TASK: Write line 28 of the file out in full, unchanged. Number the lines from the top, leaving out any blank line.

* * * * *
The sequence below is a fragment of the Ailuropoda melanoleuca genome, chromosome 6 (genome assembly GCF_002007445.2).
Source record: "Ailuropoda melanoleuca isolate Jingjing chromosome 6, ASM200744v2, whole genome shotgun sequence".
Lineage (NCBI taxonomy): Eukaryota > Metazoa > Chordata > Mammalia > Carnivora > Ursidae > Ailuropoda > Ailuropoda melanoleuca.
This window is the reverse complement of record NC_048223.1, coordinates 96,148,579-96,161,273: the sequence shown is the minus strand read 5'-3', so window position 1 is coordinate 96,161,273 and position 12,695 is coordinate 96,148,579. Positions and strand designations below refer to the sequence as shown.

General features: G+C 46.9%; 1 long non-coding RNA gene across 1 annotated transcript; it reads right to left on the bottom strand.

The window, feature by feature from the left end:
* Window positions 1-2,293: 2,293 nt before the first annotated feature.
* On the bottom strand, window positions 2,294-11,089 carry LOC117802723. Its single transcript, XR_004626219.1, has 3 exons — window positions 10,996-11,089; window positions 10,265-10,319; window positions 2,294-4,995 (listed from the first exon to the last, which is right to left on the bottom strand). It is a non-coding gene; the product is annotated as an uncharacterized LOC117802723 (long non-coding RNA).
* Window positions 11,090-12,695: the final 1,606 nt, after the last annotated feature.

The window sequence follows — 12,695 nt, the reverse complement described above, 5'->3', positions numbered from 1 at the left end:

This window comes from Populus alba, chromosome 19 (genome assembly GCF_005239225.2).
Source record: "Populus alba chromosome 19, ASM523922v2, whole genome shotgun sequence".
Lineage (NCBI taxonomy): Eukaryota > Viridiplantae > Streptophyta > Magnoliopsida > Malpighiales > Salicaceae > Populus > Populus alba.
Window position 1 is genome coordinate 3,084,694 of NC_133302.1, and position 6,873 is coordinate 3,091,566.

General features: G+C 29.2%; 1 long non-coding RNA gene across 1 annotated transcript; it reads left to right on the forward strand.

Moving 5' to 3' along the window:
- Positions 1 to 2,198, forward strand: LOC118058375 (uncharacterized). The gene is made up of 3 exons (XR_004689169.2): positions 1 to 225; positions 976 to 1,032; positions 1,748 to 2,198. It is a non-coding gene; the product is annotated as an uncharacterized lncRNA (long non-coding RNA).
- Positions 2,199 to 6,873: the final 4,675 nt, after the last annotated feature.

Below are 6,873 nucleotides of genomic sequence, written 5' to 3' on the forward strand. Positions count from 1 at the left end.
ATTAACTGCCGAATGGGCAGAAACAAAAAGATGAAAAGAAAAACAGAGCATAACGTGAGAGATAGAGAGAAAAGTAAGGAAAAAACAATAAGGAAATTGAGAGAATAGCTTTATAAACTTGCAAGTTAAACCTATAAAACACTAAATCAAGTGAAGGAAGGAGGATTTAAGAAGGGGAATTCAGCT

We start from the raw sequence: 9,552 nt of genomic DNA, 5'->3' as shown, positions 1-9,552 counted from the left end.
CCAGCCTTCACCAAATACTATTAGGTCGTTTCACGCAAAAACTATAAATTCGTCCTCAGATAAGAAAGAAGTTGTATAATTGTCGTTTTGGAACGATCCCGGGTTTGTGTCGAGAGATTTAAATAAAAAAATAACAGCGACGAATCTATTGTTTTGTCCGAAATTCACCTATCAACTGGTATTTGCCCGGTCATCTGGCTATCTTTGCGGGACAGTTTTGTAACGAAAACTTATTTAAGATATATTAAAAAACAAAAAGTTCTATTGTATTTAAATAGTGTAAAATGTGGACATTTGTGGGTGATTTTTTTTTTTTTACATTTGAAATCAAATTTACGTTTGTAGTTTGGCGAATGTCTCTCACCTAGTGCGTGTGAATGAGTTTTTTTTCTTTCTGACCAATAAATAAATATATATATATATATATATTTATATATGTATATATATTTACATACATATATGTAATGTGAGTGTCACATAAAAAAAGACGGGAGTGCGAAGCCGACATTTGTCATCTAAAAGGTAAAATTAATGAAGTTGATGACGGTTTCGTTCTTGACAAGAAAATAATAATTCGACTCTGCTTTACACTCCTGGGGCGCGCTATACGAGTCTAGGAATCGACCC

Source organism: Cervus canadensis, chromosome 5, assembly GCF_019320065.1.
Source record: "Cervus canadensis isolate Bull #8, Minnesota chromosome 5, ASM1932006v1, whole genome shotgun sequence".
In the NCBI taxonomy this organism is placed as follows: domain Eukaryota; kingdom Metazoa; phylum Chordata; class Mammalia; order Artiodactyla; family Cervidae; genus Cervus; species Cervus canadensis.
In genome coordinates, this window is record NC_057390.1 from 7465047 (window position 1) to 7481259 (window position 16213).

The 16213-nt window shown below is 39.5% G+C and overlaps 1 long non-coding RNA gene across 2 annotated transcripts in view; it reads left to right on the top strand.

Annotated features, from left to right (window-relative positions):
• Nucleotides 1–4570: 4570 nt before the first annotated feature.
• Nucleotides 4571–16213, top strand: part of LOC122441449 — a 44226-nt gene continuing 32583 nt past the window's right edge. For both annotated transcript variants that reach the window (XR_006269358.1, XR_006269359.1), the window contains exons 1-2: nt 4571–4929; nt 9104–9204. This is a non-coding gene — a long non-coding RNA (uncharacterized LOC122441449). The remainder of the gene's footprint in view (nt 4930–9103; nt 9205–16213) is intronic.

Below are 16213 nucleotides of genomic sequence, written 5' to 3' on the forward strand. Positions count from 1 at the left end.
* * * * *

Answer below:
Annotated features, from left to right (window-relative positions):